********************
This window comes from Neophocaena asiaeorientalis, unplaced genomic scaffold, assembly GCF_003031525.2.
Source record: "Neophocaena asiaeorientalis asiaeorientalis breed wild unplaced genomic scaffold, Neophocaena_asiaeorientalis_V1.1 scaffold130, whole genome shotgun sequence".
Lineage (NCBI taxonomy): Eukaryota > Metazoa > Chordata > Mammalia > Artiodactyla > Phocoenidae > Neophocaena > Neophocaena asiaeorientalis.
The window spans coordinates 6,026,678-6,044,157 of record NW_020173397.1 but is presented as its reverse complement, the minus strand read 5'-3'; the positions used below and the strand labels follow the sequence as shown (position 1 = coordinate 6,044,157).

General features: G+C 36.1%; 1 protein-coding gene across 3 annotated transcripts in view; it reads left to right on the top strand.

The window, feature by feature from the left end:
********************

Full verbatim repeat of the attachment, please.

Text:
This window comes from Neophocaena asiaeorientalis, unplaced genomic scaffold, assembly GCF_003031525.2.
Source record: "Neophocaena asiaeorientalis asiaeorientalis breed wild unplaced genomic scaffold, Neophocaena_asiaeorientalis_V1.1 scaffold130, whole genome shotgun sequence".
Lineage (NCBI taxonomy): Eukaryota > Metazoa > Chordata > Mammalia > Artiodactyla > Phocoenidae > Neophocaena > Neophocaena asiaeorientalis.
The window spans coordinates 6,026,678-6,044,157 of record NW_020173397.1 but is presented as its reverse complement, the minus strand read 5'-3'; the positions used below and the strand labels follow the sequence as shown (position 1 = coordinate 6,044,157).

General features: G+C 36.1%; 1 protein-coding gene across 3 annotated transcripts in view; it reads left to right on the top strand.

The window, feature by feature from the left end: